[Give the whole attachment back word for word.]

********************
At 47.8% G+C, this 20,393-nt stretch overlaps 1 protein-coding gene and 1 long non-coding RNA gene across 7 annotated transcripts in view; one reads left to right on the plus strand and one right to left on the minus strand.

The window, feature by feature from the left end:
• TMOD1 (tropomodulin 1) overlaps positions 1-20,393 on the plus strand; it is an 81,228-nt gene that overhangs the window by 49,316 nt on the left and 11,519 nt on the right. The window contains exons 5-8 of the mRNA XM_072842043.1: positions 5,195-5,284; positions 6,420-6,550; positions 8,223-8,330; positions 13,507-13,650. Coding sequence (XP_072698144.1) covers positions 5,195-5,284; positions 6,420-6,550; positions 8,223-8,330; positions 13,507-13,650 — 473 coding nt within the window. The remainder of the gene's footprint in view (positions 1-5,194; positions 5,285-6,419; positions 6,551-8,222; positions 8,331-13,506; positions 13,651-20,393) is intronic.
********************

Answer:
At 47.8% G+C, this 20,393-nt stretch overlaps 1 protein-coding gene and 1 long non-coding RNA gene across 7 annotated transcripts in view; one reads left to right on the plus strand and one right to left on the minus strand.

The window, feature by feature from the left end:
• TMOD1 (tropomodulin 1) overlaps positions 1-20,393 on the plus strand; it is an 81,228-nt gene that overhangs the window by 49,316 nt on the left and 11,519 nt on the right. The window contains exons 5-8 of the mRNA XM_072842043.1: positions 5,195-5,284; positions 6,420-6,550; positions 8,223-8,330; positions 13,507-13,650. Coding sequence (XP_072698144.1) covers positions 5,195-5,284; positions 6,420-6,550; positions 8,223-8,330; positions 13,507-13,650 — 473 coding nt within the window. The remainder of the gene's footprint in view (positions 1-5,194; positions 5,285-6,419; positions 6,551-8,222; positions 8,331-13,506; positions 13,651-20,393) is intronic.